Perhaps not. In the sciences that I am more familiar with, proofs are extremely difficult. Even if you gather immense amounts of data and find strong correlations between variables, you are still left with the problem that correlation is not causation. Most of the scientific method involves making a theory and testing it. If it survives enough tests, it becomes accepted, but this is still well short of a proof. Newton’s Laws of of Motion turned out not to hold in relativistic environments.

    So, in a field where empirical data and replicable experiments are scarce, I find it hard to believe that it is any easier to prove anything.

    So educate me. Prove to me the existence of natural rights from what you’ve learned from Rand.

    Democracy can be better than a dictatorship, I suppose, if your standard is a utilitarian one. Democracy sucks of you happen to be Socrates (or any other minority who has had his “besides the point” natural rights voted out of existence).

    But dictatorship sucks for anybody who isn’t the dictator. They are the only one whose rights are protected.

    I agree that utilitarianism isn’t the only standard of comparison, but I feel to see by what standard a dictatorship would come out ahead (except the standard of how well the dictator fares). As the liberty and freedom indices show, Egypt has a poor record of defending individual rights. Need I mention Stalin and Mao?

    • Michael

      But dictatorship sucks for anybody who isn’t the dictator. They are the only one whose rights are protected.

      In a dictatorship, there are no rights. There are only arbitrary demands, and the dictator is granted his–until he is killed.

  15. M. Stern

    perfectlyGoodInk,

    You’ve got a strong case of “physics envy”, also known as philosophic empiricism. You are arguing that the methods of the hard sciences should be used for both morality and politics. This is a category error and it is something which Objectivism rejects. It is not necessary to place natural rights under a microscope to prove the necessity for their implementation.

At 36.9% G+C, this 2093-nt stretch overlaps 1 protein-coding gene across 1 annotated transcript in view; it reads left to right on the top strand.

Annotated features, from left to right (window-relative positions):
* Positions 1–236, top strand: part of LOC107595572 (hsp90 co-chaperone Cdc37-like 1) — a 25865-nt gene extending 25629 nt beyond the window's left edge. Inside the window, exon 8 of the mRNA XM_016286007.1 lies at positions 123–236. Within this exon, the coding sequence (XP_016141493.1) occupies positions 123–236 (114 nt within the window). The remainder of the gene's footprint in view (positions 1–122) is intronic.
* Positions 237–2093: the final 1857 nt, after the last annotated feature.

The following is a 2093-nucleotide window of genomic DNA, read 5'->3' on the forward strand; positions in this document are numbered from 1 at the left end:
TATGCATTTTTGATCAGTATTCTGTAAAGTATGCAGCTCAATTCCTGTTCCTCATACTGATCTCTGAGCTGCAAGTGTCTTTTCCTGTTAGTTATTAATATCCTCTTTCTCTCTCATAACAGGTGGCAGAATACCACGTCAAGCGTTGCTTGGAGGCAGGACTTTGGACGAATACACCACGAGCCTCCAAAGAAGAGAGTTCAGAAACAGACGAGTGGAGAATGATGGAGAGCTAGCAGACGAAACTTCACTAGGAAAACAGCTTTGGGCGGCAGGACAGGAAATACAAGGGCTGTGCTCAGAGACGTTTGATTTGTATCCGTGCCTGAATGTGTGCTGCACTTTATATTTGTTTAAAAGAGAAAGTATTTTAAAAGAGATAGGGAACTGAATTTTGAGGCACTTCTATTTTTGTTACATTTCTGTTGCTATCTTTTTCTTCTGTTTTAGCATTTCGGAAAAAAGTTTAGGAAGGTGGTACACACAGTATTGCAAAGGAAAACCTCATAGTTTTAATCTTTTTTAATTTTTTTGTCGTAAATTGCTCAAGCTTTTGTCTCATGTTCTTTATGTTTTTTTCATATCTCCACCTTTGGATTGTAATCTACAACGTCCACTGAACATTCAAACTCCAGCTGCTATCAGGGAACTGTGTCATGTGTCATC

For Objectivism, rights are not gifts from god like the Conservatives believe nor are they societal grants like Leftists believe (and apparently you as well). Nor are they something spiritual that exists in humans like the religious view of the disembodied soul. Rights are moral principles and they are derived via induction; specifically looking at the observable nature of humans. Like all moral principles they do not require science studies for their derivation.

    As for empirical “proof” of natural rights, I would quickly tell you that mankind’s entire history is proof of what happens when rights are violated as well as when they are partially upheld. I am tempted to ask a libertarianish person such as yourself (who also comes across as a positivist) how many civilizations and how many oceans of blood do you require before you are capable of seeing the devastation that is unleashed by initiating force against individuals; ie violating their natural rights. But in your lifetime, you may very well get yet another demonstration as the Western welfare states are beginning to rupture and the currency is being systematically destroyed. Islam is being emboldened and the menace that it represents is being ignored.